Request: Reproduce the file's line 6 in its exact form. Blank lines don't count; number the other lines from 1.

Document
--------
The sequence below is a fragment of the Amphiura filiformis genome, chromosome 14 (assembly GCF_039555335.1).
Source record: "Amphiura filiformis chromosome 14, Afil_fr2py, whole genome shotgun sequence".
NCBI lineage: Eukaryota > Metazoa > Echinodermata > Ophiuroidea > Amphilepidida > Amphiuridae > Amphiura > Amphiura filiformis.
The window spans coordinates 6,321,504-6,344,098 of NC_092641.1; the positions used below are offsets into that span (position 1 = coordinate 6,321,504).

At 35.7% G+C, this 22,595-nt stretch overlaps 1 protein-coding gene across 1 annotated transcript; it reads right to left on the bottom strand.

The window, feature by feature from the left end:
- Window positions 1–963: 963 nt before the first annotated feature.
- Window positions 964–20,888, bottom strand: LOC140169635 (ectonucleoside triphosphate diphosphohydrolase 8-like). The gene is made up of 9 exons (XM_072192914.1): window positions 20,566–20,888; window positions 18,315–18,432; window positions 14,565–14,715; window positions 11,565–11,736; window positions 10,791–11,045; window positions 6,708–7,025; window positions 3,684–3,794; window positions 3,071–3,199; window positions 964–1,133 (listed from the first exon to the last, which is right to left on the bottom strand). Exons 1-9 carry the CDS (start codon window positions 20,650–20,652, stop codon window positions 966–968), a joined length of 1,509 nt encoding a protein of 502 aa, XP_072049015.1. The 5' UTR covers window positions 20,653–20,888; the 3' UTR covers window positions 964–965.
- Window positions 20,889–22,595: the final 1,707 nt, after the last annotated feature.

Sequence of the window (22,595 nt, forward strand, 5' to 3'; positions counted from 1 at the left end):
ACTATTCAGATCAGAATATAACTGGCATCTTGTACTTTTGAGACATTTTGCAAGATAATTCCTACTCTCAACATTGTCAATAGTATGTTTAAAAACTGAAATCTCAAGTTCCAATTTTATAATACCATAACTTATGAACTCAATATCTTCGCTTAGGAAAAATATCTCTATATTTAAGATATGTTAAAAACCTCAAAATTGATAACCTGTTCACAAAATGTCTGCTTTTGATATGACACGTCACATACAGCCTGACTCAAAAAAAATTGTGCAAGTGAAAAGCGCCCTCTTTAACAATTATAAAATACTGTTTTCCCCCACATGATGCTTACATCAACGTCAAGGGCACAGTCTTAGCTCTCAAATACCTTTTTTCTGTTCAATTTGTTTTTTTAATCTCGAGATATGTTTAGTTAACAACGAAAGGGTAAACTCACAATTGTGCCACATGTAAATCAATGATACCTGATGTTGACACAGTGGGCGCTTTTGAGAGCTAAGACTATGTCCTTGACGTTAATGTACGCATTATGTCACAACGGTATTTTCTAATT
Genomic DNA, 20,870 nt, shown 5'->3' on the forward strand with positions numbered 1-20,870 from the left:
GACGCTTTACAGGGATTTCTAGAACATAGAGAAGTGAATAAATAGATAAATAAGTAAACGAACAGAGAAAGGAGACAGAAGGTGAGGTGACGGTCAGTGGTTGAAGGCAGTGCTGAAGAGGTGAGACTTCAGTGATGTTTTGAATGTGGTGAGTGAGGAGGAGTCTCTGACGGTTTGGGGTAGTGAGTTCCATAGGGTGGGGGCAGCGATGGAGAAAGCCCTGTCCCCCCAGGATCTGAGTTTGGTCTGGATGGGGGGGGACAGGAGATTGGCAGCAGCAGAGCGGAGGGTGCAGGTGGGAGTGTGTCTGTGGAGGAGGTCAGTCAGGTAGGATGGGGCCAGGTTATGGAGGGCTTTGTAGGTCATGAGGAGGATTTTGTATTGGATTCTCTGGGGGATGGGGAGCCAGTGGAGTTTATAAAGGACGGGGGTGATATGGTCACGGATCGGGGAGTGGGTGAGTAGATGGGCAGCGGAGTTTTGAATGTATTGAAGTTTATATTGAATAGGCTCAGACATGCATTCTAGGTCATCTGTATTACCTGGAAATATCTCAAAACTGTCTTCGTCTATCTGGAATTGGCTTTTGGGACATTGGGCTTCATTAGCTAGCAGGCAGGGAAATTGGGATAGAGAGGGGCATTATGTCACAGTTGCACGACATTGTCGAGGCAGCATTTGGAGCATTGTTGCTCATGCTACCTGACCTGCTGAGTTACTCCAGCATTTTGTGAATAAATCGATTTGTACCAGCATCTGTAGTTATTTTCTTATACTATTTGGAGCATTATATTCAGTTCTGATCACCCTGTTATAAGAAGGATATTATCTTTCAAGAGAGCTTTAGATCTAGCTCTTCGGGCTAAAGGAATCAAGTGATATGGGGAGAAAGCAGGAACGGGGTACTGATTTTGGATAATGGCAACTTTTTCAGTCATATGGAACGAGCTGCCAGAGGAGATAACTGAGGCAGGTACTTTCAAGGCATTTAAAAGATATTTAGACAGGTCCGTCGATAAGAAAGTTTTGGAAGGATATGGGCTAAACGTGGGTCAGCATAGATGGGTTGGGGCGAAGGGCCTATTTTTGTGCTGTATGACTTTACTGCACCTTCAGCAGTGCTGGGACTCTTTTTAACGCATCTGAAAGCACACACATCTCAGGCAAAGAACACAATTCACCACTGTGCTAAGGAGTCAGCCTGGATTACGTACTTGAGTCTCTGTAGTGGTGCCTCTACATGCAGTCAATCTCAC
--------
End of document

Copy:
The window, feature by feature from the left end: